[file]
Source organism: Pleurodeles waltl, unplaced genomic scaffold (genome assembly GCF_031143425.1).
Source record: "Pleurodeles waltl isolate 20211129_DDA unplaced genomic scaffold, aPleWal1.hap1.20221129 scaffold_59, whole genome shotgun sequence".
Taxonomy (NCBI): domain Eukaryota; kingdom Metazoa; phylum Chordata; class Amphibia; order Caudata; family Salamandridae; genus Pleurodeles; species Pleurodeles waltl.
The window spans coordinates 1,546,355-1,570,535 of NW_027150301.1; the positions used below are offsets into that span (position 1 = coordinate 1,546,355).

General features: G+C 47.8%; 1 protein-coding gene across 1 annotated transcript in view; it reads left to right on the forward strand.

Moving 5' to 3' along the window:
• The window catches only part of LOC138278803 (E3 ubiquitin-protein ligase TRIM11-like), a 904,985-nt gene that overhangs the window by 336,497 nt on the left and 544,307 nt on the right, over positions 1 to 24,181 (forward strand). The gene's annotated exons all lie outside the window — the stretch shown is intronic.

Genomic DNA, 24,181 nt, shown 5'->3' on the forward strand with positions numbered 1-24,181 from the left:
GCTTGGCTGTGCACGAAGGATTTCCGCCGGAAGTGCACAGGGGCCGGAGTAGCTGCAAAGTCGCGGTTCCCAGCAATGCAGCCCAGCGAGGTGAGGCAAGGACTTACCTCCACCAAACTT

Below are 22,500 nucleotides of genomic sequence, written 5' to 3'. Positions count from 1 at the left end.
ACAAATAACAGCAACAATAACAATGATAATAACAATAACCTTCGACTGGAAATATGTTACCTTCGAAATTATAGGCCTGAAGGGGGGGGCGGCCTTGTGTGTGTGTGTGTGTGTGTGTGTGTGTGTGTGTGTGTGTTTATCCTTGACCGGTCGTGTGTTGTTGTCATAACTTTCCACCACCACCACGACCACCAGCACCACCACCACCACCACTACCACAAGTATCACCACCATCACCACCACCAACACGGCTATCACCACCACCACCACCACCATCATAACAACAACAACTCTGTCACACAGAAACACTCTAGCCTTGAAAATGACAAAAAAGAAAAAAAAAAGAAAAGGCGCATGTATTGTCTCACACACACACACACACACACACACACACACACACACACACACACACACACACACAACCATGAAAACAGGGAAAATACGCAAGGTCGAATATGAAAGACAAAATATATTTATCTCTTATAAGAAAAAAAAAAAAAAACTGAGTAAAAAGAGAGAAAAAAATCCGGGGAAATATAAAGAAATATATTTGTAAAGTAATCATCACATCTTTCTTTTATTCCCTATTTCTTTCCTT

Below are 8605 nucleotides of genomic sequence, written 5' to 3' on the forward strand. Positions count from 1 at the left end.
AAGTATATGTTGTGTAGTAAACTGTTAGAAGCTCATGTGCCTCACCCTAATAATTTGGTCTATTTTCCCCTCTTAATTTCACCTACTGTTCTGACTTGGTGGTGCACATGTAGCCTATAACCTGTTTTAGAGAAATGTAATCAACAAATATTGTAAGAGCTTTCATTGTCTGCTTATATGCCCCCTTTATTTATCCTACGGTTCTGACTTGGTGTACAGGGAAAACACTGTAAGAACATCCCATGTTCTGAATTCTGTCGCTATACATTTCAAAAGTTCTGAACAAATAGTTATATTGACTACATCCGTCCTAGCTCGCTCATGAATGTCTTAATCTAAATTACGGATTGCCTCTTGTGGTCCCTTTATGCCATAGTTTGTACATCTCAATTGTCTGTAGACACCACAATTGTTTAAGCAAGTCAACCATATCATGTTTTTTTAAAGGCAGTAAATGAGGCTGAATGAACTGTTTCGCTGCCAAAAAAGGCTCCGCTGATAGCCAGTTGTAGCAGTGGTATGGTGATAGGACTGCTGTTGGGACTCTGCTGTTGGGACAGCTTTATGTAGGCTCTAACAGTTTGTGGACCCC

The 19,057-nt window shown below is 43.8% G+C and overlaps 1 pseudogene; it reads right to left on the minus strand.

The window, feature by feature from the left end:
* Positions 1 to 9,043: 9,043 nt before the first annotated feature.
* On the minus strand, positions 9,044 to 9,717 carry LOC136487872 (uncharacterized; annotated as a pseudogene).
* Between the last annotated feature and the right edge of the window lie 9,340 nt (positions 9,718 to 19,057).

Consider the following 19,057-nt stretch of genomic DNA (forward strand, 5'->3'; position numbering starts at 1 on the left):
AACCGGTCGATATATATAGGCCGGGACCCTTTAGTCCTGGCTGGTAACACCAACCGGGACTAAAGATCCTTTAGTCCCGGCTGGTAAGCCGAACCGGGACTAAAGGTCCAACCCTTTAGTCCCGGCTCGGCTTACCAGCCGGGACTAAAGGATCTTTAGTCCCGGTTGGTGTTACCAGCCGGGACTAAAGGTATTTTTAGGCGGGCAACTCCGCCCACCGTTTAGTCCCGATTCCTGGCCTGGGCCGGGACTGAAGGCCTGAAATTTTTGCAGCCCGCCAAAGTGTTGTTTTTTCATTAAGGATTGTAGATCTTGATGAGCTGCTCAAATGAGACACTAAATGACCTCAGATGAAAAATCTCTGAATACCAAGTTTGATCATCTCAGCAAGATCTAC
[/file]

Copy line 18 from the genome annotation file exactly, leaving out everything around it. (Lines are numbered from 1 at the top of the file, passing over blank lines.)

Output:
* Between the last annotated feature and the right edge of the window lie 9,340 nt (positions 9,718 to 19,057).